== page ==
The mind’s deepest desire, even in its most elaborate operations, parallels man’s unconscious feelings in the face of his universe: it is an insistence upon familiarity, an appetite for clarity.

–Albert Camus, The Myth of Sisyphus

Generally, I think reading is more difficult for me now because I don’t do enough of it. Sure, I’m constantly reading something, whether it’s an email or a road sign, but it’s not really the same thing. I’ve been trying to read more books, largely because I’m starting to get frustrated with how little I know about the world around me. That’s not entirely accurate, however, because what I think I mean is that I’ve lost touch with the novelty of the world around me.

I’m not even sure that that is what I’m trying to say.

Maybe what I want to say is that I’m trying to engage in projects that help me understand me better. Reading is a good way to do this. Reading philosophy, I thought, would be an approachable way to do this because I’ve done it before. Plus, I thought it would make more sense than it is.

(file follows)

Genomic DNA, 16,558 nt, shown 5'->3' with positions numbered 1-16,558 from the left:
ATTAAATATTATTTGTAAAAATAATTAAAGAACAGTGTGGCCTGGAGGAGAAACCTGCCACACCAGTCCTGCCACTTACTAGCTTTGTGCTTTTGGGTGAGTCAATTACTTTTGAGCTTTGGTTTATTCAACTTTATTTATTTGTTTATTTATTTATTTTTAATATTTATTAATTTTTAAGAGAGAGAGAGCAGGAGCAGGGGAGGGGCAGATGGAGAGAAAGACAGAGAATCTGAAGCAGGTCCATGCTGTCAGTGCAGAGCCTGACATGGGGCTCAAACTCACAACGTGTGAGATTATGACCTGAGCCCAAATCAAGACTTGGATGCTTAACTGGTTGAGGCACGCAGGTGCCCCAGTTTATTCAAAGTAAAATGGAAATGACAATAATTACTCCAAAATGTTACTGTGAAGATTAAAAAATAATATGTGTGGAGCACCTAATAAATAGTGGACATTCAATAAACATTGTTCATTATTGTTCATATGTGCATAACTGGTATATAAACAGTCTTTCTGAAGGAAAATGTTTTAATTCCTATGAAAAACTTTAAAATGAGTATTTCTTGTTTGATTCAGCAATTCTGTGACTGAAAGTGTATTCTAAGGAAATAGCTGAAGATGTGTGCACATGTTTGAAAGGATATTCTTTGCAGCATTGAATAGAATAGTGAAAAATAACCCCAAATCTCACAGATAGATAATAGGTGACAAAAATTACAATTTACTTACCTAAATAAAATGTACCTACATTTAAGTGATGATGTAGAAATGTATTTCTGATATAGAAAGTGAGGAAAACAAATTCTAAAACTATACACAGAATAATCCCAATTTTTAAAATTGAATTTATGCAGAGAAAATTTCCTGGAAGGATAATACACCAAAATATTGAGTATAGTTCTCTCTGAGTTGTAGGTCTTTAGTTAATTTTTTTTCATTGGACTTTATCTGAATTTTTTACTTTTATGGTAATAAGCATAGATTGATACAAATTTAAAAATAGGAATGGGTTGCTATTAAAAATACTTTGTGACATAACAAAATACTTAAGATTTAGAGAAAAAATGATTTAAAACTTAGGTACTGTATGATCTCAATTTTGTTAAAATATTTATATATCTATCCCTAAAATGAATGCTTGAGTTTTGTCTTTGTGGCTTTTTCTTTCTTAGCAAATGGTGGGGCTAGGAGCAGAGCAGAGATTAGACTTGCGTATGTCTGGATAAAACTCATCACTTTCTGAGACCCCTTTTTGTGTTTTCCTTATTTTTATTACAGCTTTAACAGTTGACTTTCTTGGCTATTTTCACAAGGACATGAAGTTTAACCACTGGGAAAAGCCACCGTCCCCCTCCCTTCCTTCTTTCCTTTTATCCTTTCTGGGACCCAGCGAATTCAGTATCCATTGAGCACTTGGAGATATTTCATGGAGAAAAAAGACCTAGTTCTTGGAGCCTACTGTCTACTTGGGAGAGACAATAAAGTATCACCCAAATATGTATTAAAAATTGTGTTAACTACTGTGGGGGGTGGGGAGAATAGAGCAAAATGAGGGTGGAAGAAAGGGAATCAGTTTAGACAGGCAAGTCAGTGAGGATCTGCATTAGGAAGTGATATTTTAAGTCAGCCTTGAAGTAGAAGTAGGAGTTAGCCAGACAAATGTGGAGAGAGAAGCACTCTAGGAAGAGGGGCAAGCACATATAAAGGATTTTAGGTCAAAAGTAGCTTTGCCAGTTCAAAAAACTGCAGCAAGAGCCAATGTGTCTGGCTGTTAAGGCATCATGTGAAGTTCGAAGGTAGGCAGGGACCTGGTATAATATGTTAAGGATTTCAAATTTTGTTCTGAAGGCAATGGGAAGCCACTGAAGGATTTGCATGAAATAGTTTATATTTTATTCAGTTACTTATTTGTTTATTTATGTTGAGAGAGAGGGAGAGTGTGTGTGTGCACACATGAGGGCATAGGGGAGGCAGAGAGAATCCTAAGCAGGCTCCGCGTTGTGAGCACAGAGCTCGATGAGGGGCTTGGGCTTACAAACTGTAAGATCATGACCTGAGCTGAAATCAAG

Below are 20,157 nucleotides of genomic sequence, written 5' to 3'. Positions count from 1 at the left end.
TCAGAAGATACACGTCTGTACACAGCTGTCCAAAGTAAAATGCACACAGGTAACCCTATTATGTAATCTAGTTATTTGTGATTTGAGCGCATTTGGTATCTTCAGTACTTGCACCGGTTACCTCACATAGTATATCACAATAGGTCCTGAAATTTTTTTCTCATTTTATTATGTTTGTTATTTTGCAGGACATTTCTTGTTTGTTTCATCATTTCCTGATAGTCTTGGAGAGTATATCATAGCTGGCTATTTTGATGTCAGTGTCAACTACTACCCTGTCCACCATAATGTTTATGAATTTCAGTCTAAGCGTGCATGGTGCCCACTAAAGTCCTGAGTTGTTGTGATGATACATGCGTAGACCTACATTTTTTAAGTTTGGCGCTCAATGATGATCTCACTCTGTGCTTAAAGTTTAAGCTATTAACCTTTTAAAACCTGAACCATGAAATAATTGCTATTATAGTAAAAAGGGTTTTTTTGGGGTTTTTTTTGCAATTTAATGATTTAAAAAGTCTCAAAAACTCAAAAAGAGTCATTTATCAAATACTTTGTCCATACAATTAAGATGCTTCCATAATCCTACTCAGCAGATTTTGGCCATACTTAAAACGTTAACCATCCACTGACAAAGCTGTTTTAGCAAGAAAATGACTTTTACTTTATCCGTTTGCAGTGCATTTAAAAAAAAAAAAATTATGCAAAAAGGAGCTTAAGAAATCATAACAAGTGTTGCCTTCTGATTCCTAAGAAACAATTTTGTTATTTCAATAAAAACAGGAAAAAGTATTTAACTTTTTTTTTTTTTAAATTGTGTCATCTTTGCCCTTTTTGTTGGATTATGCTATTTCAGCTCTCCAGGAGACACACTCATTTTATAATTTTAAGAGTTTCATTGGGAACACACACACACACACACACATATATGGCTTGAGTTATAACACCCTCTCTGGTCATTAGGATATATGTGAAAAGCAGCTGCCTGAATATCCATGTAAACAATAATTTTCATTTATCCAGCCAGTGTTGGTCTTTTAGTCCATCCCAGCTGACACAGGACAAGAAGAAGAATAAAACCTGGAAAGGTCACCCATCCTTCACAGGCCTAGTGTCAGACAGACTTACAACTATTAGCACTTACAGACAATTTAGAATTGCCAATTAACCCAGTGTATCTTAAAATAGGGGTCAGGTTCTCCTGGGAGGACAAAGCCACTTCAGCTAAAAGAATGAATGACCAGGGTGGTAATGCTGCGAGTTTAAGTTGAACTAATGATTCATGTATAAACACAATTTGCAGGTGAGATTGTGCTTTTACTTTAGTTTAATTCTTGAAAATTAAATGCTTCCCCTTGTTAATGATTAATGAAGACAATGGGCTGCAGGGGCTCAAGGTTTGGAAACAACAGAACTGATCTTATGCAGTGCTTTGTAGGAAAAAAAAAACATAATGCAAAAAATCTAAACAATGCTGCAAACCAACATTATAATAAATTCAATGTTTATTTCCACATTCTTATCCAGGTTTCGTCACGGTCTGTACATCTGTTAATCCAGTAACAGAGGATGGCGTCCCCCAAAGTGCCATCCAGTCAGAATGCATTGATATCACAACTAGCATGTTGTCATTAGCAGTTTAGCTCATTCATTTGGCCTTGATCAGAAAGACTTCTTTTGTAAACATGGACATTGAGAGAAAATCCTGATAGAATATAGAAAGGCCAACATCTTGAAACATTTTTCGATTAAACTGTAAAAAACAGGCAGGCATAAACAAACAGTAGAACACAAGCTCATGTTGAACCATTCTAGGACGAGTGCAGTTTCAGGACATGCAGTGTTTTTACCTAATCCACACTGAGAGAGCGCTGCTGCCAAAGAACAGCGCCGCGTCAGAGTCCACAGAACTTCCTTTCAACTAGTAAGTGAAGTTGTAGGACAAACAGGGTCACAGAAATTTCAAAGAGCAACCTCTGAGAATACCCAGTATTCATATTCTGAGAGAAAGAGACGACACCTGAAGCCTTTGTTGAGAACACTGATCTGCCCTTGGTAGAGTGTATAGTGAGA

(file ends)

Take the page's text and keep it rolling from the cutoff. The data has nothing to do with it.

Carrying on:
I’m being a little bit unfair to myself. I’m getting through the book with some understanding of what’s going on. Sure, it’s taking me longer, and it’s a bit more of a struggle, than I was anticipating, but that, in itself, is not an entirely bad thing. It’s teaching me something about myself. Namely, I have to read more and more often.

My struggle, such as it is, isn’t much when compared to Camus’ objective: “There is but one truly serious philosophical problem and that is suicide. Judging whether life is or is not worth living amounts to answering the fundamental question of philosophy.” That’s serious shit.

Weariness comes at the end of the acts of a mechanical life, but at the same time it inaugurates the impluse of consciousness. It awakens consciousness and provokes what follows. What follows is the gradual return into the chain or it is the definitive awakening. At the end of the awakening comes, in time, the consequence: suicide or recovery.

–Albert Camus, The Myth of Sisyphus